LBC listeners were split this morning on the David Laws issue. Some phoned in with some very tough words for him but others were more sympathetic. There seems to be a font of goodwill towards the coalition. People wish it well. If David Laws survives, it will be because of that.
When Ken Livingstone came into the studio to trail his programme he said he couldn't understand why Laws would keep quiet about his sexuality "in this day and age". I understand only too well. I did the same thing for a number of years and only 'came out' (I hate that expression) to family and friends when I was 40. No one can understand how difficult it is, telling your parents that the person they thought they knew is actually someone else. Sort of. Everyone told me: "They will already know, you'll see". No, I replied. I know my parents. And I was right. They hadn't got a clue.
I will never forget that day, even though on many occasions I have wanted to. I'm glad I did it, but I know it was a tremendous shock to my mother and we have never discussed it since. So when David Laws explains why he wanted to keep everything private I understand only too well. The only reason was because he didn't want to hurt those closest to him, especially his mother. That's the thing about us gayers, we'll do anything to avoid hurting our mothers :).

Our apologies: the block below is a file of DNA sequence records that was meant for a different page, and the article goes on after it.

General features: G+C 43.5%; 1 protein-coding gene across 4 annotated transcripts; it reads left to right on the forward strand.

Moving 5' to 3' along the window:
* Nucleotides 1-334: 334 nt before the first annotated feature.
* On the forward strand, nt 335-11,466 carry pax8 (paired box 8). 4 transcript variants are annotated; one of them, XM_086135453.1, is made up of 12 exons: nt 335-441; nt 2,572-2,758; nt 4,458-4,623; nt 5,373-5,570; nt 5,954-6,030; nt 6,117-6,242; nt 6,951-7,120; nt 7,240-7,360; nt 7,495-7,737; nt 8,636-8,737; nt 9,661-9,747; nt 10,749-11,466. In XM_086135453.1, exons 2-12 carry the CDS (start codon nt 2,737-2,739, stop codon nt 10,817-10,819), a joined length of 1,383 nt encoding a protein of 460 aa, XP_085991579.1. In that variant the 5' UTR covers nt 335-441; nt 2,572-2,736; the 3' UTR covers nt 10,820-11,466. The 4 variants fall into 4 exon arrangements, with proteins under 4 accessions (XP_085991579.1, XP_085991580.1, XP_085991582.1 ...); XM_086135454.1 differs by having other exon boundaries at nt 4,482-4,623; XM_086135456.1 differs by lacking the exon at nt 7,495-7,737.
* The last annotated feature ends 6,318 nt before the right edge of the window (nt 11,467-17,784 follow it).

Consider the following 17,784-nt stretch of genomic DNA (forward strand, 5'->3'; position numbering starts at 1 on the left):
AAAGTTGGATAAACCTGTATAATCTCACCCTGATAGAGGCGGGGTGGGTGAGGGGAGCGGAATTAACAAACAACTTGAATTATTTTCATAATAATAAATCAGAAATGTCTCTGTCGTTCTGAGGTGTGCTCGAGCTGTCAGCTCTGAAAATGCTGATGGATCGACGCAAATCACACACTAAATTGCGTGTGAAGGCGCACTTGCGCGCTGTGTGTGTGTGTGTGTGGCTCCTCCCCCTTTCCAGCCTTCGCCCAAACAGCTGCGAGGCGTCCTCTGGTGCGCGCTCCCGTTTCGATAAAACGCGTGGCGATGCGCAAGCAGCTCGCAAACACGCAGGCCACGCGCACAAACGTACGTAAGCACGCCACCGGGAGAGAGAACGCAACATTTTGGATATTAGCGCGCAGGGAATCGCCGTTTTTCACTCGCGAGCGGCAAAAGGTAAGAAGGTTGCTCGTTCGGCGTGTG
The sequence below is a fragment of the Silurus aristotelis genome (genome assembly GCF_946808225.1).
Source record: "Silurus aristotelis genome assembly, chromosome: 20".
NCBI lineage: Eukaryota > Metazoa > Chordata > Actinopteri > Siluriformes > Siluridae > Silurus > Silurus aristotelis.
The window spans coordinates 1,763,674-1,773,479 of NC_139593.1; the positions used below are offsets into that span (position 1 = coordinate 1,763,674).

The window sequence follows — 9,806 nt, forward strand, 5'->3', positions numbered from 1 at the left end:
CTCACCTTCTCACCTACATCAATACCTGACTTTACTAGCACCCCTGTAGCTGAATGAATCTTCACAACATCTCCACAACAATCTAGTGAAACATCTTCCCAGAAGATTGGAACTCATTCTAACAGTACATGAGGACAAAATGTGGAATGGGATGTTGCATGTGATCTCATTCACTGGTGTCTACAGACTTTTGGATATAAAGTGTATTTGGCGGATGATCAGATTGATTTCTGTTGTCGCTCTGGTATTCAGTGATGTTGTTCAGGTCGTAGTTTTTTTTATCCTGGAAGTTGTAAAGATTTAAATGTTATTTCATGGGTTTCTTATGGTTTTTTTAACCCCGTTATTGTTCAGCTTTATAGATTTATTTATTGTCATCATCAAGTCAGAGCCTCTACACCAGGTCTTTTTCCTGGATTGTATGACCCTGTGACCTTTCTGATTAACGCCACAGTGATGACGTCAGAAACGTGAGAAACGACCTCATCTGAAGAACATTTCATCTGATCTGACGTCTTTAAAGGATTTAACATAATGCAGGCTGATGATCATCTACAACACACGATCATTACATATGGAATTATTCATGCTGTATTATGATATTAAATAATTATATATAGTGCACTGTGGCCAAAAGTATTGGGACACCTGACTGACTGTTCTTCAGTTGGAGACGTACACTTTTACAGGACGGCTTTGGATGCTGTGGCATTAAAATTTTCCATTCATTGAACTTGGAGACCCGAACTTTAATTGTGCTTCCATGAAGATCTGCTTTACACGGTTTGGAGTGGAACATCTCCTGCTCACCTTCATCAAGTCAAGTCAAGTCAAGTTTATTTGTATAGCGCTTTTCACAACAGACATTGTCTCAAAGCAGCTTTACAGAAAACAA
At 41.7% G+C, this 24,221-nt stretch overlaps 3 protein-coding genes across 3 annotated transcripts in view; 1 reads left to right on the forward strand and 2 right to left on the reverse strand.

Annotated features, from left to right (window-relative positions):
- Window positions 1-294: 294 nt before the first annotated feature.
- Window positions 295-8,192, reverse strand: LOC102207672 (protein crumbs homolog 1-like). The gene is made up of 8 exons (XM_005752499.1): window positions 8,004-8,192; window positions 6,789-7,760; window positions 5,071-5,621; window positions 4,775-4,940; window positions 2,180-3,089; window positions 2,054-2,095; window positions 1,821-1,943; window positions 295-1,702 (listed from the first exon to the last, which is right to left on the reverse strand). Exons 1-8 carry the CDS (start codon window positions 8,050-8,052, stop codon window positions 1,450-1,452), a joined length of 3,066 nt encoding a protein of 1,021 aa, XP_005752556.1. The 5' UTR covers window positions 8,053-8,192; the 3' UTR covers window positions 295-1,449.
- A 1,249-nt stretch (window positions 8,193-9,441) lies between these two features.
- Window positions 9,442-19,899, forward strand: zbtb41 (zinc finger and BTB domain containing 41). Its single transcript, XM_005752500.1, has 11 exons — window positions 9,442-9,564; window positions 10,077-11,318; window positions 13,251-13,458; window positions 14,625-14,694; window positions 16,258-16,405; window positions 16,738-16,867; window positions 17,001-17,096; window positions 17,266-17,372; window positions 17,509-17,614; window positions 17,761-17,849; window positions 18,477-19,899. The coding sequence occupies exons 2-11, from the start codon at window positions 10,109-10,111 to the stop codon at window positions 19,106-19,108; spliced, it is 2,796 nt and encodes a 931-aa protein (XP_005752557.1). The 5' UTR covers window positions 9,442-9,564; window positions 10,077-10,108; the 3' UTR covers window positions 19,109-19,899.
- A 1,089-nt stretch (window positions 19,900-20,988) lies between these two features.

Furthermore, those who accuse Laws of exploiting the taxpayer would do well to remember that he clearly didn't gain from the rental arrangement he had. He paid £950 pcm for renting a room in Kennington. I know this is a bargain as I looked to do exactly the same thing in Kennington last year but decided I couldn't afford it. If he had moved into a one bedroom flat the taxpayer would have been paying far more. If Laws was seeking to maximise his income he would have either designated his Somerset home as his second home and claimed for the mortgage on that, or he would have bought a property in London and claimed for that. He didn't, and yet he's being mercilessly slagged off.
What we have done here is create a system where MPs are now, on average, claiming far more than they used to before.
A lot will be written about the definition of the word 'partner' and whether David Laws has broken the spirit, if not the letter, of the 2006 regulations. It may well be that he will be forced from office because of it if the Standards Commissioners decides against him. If that is the case we all need to take a long hard look at what has been done in our name to our political system. When fundamentally good and decent people like David Laws are drummed out of office we all need to sit up, take notice and ask how we have let it come to this.
And spare a thought for James Lundie. He never asked for this. His anguish will be as great, if not greater, than that of his partner.